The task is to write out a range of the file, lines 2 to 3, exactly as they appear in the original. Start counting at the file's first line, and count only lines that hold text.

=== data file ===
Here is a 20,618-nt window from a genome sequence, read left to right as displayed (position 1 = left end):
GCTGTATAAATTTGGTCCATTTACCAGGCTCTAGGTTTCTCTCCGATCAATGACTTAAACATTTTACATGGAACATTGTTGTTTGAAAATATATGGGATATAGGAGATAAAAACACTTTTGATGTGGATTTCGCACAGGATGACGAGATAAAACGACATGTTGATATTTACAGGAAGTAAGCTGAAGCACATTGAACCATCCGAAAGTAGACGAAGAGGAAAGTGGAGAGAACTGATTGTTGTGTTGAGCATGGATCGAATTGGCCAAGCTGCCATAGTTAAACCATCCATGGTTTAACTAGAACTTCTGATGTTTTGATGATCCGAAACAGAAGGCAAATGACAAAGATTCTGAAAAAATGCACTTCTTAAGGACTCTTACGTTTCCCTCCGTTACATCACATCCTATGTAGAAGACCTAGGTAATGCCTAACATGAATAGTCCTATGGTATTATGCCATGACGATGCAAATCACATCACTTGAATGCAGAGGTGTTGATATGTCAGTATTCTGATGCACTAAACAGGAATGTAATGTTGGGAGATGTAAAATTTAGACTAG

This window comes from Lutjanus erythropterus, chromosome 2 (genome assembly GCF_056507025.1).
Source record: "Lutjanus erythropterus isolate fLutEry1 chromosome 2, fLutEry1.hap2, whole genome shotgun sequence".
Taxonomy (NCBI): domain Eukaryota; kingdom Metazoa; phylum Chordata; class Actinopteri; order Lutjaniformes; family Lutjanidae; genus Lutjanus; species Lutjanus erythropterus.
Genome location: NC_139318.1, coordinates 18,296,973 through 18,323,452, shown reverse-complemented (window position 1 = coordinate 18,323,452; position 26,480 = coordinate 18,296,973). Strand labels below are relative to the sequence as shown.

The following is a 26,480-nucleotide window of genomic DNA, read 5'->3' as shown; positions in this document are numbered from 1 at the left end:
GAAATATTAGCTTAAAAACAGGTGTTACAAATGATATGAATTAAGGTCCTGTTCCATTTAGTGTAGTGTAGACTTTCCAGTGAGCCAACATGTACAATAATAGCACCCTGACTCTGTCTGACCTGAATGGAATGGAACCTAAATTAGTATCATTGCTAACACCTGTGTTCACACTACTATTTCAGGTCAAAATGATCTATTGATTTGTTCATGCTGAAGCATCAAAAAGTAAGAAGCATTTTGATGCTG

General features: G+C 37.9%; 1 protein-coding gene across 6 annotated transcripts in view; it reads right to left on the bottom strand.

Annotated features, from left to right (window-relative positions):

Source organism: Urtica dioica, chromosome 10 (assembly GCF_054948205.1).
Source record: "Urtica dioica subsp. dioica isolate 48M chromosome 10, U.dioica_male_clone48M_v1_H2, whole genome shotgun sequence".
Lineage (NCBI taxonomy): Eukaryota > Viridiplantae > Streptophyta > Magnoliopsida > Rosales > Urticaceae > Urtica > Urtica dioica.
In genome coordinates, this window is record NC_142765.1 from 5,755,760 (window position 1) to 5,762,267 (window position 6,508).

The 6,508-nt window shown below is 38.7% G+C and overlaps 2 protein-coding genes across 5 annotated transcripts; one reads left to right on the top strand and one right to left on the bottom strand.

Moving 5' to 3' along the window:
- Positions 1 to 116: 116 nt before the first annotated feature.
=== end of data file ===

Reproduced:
GCTGTATAAATTTGGTCCATTTACCAGGCTCTAGGTTTCTCTCCGATCAATGACTTAAACATTTTACATGGAACATTGTTGTTTGAAAATATATGGGATATAGGAGATAAAAACACTTTTGATGTGGATTTCGCACAGGATGACGAGATAAAACGACATGTTGATATTTACAGGAAGTAAGCTGAAGCACATTGAACCATCCGAAAGTAGACGAAGAGGAAAGTGGAGAGAACTGATTGTTGTGTTGAGCATGGATCGAATTGGCCAAGCTGCCATAGTTAAACCATCCATGGTTTAACTAGAACTTCTGATGTTTTGATGATCCGAAACAGAAGGCAAATGACAAAGATTCTGAAAAAATGCACTTCTTAAGGACTCTTACGTTTCCCTCCGTTACATCACATCCTATGTAGAAGACCTAGGTAATGCCTAACATGAATAGTCCTATGGTATTATGCCATGACGATGCAAATCACATCACTTGAATGCAGAGGTGTTGATATGTCAGTATTCTGATGCACTAAACAGGAATGTAATGTTGGGAGATGTAAAATTTAGACTAG

This window comes from Lutjanus erythropterus, chromosome 2 (genome assembly GCF_056507025.1).